From the author of The Gin & Chowder Club
comes an exquisitely heartfelt and uplifting novel that explores the infinite reach of a mother’s love—and the gift of second chances…
The modest ranch house where Callie Wyeth grew up looks just as she remembers it—right down to the well-worn sheets in the linen closet. But in the years since Callie lived here, almost everything else has changed. Her father, once indomitable, is in poor health. And Callie is a single mother with a beautiful little boy, Henry, who has just been diagnosed with autism.
Returning to this quiet New Hampshire community seems the best thing to do, for both her father and her son’s sake. Even if it means facing Linden Finch, the one she loved and left for reasons she’s sure he’ll never forgive. Linden is stunned that Callie is back—and that she has a son. Yet in the warm, funny relationship that develops between Henry and Linden’s menagerie of rescued farm animals, Callie begins to find hope. Not just that her son might break through the wall of silence separating him from the world, but that she too can make a new start amid the places and people that have never left her heart…
Praise for The Gin and Chowder Club
"Eloquent and surprising... I love this story of faith, love, and the lasting bonds of family." --Ann Leary, author of Outtakes from a Marriage
“Nostalgic and tender…summons the passion of first love, the pain of first loss, and the unbreakable bonds of family that help us survive both.”
—Marie Bostwick, New York Times bestselling author
Callie knelt beside Henry’s bed. He looked so peaceful, so different
from the frustrated little boy she lived with all day. She
reached over and lightly brushed the wisps of blond hair from
his forehead. She watched him breathe, his lips slightly parted;
she marveled at the smallness of his perfect hands and stroked
his smooth cheek. Henry murmured and pulled his beloved
Travelin’ Bear closer until the worn stuffed animal was tucked
tightly under his chest. She whispered his prayer for him, as she
always did, leaned forward, kissed him gently, and breathed in
his sweet little boy scent. Finally, the tears she’d been fighting
all day spilled hotly down her cheeks. She slumped against his
bed, buried her face in her arms, and cried into the soft cotton
sheets. She listened to the thunderstorm rumbling into the valley
and, for the hundredth time that day, silently pleaded,
Please don’t let this be true. Please make Henry better. Just
make it go away. Don’t punish Henry for the things I’ve done.
Callie stayed beside Henry’s bed for a long time before finally
pulling herself up and collapsing on the bed in the next
room. She was exhausted, but sleep eluded her as she stared
into the darkness and replayed the foolish encounter that had
changed her life. At the time it had seemed so innocent. Afterward,
though, she knew there had been nothing innocent in the
events that led to that night.
It was a sunny Tuesday when they’d first met for coffee to
discuss her thesis. The following Friday, it had been a beer at an
outdoor pub on Church Street to celebrate the arrival of spring.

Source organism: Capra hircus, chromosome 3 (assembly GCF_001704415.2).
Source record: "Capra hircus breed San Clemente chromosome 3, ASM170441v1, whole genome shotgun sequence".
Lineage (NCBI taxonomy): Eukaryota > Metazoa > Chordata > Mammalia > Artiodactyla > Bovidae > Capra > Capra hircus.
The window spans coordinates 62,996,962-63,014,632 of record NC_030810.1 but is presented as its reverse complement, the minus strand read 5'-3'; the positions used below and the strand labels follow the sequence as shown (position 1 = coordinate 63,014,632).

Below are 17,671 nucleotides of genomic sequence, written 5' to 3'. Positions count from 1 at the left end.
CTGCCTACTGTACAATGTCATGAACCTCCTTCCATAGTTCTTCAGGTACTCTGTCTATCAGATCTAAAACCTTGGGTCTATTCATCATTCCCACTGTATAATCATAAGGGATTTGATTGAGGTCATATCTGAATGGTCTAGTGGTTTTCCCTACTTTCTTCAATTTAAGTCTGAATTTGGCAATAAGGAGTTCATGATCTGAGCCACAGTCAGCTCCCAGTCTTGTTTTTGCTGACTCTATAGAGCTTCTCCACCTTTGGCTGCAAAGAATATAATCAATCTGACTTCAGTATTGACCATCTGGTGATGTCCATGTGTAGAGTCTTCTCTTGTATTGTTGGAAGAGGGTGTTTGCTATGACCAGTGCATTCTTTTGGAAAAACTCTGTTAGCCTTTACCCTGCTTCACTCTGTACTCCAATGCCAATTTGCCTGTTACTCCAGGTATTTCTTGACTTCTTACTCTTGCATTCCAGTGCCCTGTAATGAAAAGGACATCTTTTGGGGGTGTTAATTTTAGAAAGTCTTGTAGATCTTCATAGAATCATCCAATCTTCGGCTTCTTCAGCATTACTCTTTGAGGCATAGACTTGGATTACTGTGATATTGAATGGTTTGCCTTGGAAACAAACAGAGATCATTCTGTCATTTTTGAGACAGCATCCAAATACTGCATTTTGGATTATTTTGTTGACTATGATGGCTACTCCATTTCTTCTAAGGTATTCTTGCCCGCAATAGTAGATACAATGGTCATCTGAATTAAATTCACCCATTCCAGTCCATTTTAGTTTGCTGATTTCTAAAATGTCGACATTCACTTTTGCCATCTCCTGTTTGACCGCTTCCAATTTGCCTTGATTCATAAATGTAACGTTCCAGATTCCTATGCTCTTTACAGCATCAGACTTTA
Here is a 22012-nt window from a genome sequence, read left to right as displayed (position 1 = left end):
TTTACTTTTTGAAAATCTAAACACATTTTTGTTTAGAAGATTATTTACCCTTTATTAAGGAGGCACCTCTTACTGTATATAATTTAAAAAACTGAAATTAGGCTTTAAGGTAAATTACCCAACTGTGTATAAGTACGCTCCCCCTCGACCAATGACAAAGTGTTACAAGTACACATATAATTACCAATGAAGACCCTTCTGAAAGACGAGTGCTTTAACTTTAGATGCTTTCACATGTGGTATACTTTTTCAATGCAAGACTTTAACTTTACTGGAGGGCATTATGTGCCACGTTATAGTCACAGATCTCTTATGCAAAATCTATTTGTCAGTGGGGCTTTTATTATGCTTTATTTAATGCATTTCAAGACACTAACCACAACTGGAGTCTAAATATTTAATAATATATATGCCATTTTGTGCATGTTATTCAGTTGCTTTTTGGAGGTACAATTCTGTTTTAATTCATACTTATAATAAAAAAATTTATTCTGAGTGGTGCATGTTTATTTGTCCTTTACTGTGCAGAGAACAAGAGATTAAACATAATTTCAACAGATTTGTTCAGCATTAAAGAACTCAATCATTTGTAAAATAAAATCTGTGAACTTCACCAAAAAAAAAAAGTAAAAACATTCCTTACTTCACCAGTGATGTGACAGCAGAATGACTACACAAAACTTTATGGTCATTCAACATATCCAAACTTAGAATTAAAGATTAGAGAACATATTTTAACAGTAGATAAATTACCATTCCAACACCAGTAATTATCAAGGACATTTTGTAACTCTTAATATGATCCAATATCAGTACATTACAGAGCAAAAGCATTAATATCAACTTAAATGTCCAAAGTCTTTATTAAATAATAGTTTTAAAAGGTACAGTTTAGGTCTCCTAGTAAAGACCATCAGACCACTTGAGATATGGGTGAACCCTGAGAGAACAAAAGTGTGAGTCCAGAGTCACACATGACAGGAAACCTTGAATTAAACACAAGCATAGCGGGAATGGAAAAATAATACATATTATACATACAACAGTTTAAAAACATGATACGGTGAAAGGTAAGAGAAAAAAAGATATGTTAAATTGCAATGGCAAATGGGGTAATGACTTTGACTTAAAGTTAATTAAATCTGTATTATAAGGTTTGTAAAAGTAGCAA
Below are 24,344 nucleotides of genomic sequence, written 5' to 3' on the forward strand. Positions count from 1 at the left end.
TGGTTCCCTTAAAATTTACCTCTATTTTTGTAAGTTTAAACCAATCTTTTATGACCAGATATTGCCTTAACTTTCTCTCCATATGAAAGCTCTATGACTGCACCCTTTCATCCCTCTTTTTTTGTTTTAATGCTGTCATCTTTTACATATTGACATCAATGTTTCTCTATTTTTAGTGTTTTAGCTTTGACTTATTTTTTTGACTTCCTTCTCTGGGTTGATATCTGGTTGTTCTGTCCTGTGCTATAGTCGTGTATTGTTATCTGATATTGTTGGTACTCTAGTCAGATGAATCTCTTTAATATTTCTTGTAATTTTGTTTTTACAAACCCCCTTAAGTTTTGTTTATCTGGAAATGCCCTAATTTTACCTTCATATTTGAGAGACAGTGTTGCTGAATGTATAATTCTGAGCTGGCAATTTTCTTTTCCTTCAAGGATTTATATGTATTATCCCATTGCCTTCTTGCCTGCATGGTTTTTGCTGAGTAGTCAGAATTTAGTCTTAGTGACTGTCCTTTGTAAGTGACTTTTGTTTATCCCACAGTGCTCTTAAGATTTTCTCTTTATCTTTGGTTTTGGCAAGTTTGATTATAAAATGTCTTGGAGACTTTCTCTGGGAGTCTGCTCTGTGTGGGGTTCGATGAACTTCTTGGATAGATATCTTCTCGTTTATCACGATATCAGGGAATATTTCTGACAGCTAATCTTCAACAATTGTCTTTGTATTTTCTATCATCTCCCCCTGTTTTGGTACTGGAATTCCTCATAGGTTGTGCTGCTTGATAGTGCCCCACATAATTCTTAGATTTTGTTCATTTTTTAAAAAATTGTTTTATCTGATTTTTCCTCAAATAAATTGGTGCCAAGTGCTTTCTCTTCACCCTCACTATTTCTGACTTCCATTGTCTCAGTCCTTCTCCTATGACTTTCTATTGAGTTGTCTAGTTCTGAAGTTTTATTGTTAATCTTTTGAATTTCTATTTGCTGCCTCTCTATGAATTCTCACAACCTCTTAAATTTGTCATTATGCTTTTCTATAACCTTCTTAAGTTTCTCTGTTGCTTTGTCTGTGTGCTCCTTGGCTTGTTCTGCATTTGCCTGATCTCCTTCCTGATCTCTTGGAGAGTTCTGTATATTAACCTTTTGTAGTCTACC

And on Saturday, he had appeared handsome and smiling to
take her to dinner at a quiet inn on Lake Champlain. They’d sat
on the porch and watched the lights around the lake begin to
flicker and sparkle as the sun streaked radiant flames of color
across the sky. They’d shared a bottle of Merlot and talked
about her plans for graduate school and his hope for tenure.
Then he’d ordered a second bottle, and Callie had begun to
wonder what he was thinking. She had watched him toy with
the gold band on his finger and thought of Linden. What would
he think if he saw me now? She had pushed the thought away.
He had paid for dinner, carefully eased the cork back into
the second bottle, and discreetly smuggled it out under his
tweed jacket, and then he’d jovially draped his arm over her
shoulder as they’d made their way back to his car. Driving a
short distance, he had pulled into the parking lot of a secluded
beach. When he’d opened the back of his Volvo wagon and
produced a wool stadium blanket, it had suddenly seemed too
convenient. Callie had felt an unsettling wave of apprehension.
This has already gone too far. At the same time, she hadn’t tried
to stop it.
They’d sat on the blanket and he’d laughed as he struggled
with the bottle between his legs and she’d laughed too as she
tried to help by holding it while he pulled on the cork. Finally
it had eased out, splashing a spot of red wine on his khaki pants.
He had run his finger around the top to wipe off any stray
droplets and, with a smile, passed the bottle to her. She’d hesitated, smiling too, but finally she’d taken a sip, her heart
As they watched the lights dance on the water, he’d slipped
his jacket off and dropped it over her shoulders. Passing the
wine back and forth had reminded Callie of high school. And
then he’d brushed his hand along her thigh and teased her
about having only one dimple and, feeling light-headed, she’d
grinned mischievously, slowly running the tip of her tongue
around the lip of the bottle.